- As an end of competition special, we’re selling our 2015 BSSA anthology for…
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Patently obvious, one would have thought
An interesting definition of a blatantly curious word
The meaning of the word ‘blatant’ is, one suspects, blatantly obvious. But how it arrived at its modern meaning is not. The word has a curious history within the world of English poetry, and ‘blatant’ took its time to arrive at its modern definition.
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At the Oxford Literary Festival on Saturday 9th April 2016 at 2pm, three distinguished panellists will discuss the Art of the Short Story, chaired by Claire Armitstead, Literary Editor of the Guardian. The participants are Helen Simpson, whose latest collection is ‘Cockfosters’, Frances Leviston, whose short story ‘Broderie Anglaise’ was shortlisted for the BBC’s National Short Story Award last September, and Kirsty Gunn, author of ‘My Katherine Mansfield Project’. The venue is Jesus College’s Ship Street Centre, and tickets can be booked here: http://oxfordliteraryfestival.org/literature-events/2016/april-09/the-art-of-the-short-story.
The event is part of the annual St Hilda’s Writers’ Day at the literary festival. All four participants and programme director Nicolette Jones are alumnae of the College.
Find a venue near you, share a coffee and a chat with like-minded people.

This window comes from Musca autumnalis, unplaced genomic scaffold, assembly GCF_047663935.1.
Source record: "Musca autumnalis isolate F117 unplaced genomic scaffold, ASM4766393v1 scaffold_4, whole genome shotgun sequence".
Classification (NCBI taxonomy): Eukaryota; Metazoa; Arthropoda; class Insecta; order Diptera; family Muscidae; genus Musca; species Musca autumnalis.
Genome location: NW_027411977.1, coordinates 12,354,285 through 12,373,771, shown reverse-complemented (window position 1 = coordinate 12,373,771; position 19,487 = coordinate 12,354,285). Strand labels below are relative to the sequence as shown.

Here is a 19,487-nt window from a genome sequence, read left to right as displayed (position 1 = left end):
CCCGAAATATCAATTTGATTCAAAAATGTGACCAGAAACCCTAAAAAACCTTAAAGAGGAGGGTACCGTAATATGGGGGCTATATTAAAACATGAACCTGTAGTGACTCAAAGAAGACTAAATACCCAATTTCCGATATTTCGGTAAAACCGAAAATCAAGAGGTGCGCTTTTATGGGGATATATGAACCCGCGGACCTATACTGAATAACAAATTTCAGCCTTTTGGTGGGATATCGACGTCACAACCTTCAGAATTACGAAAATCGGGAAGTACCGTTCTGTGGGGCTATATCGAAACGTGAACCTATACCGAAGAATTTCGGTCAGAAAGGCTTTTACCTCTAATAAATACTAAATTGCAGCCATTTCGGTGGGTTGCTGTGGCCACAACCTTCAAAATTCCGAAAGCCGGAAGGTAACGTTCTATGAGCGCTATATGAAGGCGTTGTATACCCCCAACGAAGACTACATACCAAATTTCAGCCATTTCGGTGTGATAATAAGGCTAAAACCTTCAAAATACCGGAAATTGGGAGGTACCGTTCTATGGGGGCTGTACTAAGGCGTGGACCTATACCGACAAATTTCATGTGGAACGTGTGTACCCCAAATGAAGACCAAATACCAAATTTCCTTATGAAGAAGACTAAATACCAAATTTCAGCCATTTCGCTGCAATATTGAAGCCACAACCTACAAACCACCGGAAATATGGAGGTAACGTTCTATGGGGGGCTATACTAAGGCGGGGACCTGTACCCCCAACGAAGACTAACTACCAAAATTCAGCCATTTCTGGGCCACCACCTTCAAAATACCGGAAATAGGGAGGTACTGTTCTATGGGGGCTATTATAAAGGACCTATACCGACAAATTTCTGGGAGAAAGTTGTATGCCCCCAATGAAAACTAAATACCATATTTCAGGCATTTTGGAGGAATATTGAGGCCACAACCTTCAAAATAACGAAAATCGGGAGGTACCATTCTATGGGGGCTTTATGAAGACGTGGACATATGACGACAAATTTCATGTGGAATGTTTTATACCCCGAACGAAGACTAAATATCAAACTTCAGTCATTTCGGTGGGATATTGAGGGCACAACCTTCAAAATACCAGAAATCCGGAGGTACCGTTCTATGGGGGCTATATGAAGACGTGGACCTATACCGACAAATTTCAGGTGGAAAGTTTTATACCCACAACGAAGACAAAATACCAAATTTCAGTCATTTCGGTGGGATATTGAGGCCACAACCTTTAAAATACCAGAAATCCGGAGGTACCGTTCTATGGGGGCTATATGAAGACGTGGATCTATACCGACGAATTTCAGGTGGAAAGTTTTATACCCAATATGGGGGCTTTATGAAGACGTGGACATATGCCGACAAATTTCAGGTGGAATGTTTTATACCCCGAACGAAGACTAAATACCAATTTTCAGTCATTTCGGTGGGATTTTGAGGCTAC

According to The Guardian, through the efforts of coffee-roasting company Julius Meinl, as many a 1,100 cafes in 23 countries (locations Europe, US, UK, and Australia) will be running a promotion for UNESCO’s World Poetry Day, to be celebrated this Saturday, March 21st. What’s the offer? A cup of coffee (or your choice of caffeine dosage) in exchange for one of your poems. This effort is aptly called “Pay With a Poem.” So, get your poems ready. Click on The Guardian link above to read the article or watch the video below to learn more.
In the course of our research for the articles on this blog, we encounter many great reference works and other informative and engaging non-fiction titles. We’ve included our pick of these be…
Source: Books Etc.
The best fictional detectives who were contemporaries of Sherlock Holmes
If you’re a fan of Conan Doyle‘s Sherlock Holmes stories, or the BBC TV series Sherlock, you may well be looking for other great detectives from the golden era of the detective short story to discover and enjoy. Here’s our list of ten of the greatest fictional detectives who solved mysteries and brought criminals to justice in the late nineteenth and early twentieth century, the same time as Conan Doyle’s sleuth was lodging at 221B Baker Street. We are indebted to David Stuart Davies’ excellent introduction to Shadows of Sherlock Holmes (Wordsworth Classics) for some of the following information about these authors and detectives, many of whose names have long since fallen into obscurity. We’ve also added a few suggestions of our own. Davies’ collection is a great compendium of these forgotten gems, including some of the best stories…